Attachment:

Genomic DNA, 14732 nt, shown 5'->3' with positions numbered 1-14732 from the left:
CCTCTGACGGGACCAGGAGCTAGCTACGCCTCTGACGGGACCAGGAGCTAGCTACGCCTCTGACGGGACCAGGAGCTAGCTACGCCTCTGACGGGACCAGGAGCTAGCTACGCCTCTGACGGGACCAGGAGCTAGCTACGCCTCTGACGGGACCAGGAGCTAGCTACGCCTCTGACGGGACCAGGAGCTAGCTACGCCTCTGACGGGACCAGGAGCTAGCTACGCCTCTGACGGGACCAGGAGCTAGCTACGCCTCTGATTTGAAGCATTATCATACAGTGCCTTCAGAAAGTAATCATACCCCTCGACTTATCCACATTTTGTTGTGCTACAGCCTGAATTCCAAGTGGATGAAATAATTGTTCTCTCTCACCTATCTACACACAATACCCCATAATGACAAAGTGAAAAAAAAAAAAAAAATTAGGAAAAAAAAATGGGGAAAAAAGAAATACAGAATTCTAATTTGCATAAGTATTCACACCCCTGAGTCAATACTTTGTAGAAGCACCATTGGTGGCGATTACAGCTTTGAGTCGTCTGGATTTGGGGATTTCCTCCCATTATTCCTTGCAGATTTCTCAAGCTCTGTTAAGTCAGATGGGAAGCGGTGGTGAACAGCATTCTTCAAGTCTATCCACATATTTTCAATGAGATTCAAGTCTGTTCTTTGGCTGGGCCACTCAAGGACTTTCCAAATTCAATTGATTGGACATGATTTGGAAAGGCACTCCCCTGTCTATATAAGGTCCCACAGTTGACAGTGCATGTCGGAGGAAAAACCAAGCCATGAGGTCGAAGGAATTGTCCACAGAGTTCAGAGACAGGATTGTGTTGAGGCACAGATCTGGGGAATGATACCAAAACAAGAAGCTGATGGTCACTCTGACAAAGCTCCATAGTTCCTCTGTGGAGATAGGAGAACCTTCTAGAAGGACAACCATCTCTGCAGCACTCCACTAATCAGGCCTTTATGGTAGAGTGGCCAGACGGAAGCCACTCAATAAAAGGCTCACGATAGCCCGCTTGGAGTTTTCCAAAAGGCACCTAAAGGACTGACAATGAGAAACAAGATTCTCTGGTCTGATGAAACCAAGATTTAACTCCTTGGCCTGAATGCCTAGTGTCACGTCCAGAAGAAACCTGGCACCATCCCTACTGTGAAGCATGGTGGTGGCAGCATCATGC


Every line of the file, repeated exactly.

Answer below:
Genomic DNA, 14732 nt, shown 5'->3' with positions numbered 1-14732 from the left:
CCTCTGACGGGACCAGGAGCTAGCTACGCCTCTGACGGGACCAGGAGCTAGCTACGCCTCTGACGGGACCAGGAGCTAGCTACGCCTCTGACGGGACCAGGAGCTAGCTACGCCTCTGACGGGACCAGGAGCTAGCTACGCCTCTGACGGGACCAGGAGCTAGCTACGCCTCTGACGGGACCAGGAGCTAGCTACGCCTCTGACGGGACCAGGAGCTAGCTACGCCTCTGACGGGACCAGGAGCTAGCTACGCCTCTGATTTGAAGCATTATCATACAGTGCCTTCAGAAAGTAATCATACCCCTCGACTTATCCACATTTTGTTGTGCTACAGCCTGAATTCCAAGTGGATGAAATAATTGTTCTCTCTCACCTATCTACACACAATACCCCATAATGACAAAGTGAAAAAAAAAAAAAAAATTAGGAAAAAAAAATGGGGAAAAAAGAAATACAGAATTCTAATTTGCATAAGTATTCACACCCCTGAGTCAATACTTTGTAGAAGCACCATTGGTGGCGATTACAGCTTTGAGTCGTCTGGATTTGGGGATTTCCTCCCATTATTCCTTGCAGATTTCTCAAGCTCTGTTAAGTCAGATGGGAAGCGGTGGTGAACAGCATTCTTCAAGTCTATCCACATATTTTCAATGAGATTCAAGTCTGTTCTTTGGCTGGGCCACTCAAGGACTTTCCAAATTCAATTGATTGGACATGATTTGGAAAGGCACTCCCCTGTCTATATAAGGTCCCACAGTTGACAGTGCATGTCGGAGGAAAAACCAAGCCATGAGGTCGAAGGAATTGTCCACAGAGTTCAGAGACAGGATTGTGTTGAGGCACAGATCTGGGGAATGATACCAAAACAAGAAGCTGATGGTCACTCTGACAAAGCTCCATAGTTCCTCTGTGGAGATAGGAGAACCTTCTAGAAGGACAACCATCTCTGCAGCACTCCACTAATCAGGCCTTTATGGTAGAGTGGCCAGACGGAAGCCACTCAATAAAAGGCTCACGATAGCCCGCTTGGAGTTTTCCAAAAGGCACCTAAAGGACTGACAATGAGAAACAAGATTCTCTGGTCTGATGAAACCAAGATTTAACTCCTTGGCCTGAATGCCTAGTGTCACGTCCAGAAGAAACCTGGCACCATCCCTACTGTGAAGCATGGTGGTGGCAGCATCATGC